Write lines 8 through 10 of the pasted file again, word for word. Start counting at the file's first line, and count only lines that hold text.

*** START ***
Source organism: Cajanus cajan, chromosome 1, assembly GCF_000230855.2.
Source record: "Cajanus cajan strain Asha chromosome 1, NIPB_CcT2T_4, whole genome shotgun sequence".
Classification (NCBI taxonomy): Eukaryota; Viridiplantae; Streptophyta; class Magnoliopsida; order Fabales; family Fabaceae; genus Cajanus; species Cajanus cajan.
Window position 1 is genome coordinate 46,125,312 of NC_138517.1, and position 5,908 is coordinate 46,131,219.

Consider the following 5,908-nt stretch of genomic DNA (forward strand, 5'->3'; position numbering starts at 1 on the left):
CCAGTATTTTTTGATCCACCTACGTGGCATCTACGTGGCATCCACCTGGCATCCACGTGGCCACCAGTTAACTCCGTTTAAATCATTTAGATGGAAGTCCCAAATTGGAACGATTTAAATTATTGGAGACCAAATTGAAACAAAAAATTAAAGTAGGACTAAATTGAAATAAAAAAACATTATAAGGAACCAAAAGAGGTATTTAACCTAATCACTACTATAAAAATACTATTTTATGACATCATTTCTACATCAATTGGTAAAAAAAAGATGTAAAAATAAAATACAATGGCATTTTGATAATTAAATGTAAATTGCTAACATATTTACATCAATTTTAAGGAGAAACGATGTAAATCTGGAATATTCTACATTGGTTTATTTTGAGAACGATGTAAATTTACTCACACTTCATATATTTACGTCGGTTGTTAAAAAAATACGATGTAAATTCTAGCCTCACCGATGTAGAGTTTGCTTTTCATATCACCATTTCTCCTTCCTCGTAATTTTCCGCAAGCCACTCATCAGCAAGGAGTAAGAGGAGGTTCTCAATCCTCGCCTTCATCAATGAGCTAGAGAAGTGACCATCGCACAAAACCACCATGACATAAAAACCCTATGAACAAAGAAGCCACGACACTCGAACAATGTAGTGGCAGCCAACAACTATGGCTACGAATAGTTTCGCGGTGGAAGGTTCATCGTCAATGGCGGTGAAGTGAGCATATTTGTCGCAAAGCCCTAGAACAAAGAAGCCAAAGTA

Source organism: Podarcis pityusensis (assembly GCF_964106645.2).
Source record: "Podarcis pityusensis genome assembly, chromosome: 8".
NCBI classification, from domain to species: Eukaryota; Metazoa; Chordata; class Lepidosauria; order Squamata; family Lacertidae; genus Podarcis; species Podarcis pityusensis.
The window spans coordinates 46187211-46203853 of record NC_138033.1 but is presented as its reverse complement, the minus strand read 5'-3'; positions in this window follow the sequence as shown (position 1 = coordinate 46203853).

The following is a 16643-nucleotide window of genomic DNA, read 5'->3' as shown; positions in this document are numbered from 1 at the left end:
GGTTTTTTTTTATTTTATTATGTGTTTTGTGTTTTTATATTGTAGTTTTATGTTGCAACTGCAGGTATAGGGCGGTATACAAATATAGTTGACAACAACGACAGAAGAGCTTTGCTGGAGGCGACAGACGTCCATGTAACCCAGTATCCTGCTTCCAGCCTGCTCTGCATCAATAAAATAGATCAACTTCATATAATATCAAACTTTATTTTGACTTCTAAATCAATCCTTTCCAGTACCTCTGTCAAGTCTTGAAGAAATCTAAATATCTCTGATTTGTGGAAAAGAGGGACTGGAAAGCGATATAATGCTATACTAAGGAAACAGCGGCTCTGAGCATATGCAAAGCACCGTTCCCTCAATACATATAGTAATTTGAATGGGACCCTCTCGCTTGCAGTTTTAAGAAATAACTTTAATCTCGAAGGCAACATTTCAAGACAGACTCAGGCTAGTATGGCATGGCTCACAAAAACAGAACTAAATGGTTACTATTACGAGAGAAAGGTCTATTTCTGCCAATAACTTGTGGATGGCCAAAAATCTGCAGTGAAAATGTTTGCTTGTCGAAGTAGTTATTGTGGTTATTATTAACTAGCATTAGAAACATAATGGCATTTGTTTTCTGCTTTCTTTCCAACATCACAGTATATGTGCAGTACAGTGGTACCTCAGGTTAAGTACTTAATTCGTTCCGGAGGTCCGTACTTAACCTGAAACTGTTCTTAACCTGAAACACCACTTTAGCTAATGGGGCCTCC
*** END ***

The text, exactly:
Source record: "Podarcis pityusensis genome assembly, chromosome: 8".
NCBI classification, from domain to species: Eukaryota; Metazoa; Chordata; class Lepidosauria; order Squamata; family Lacertidae; genus Podarcis; species Podarcis pityusensis.
The window spans coordinates 46187211-46203853 of record NC_138033.1 but is presented as its reverse complement, the minus strand read 5'-3'; positions in this window follow the sequence as shown (position 1 = coordinate 46203853).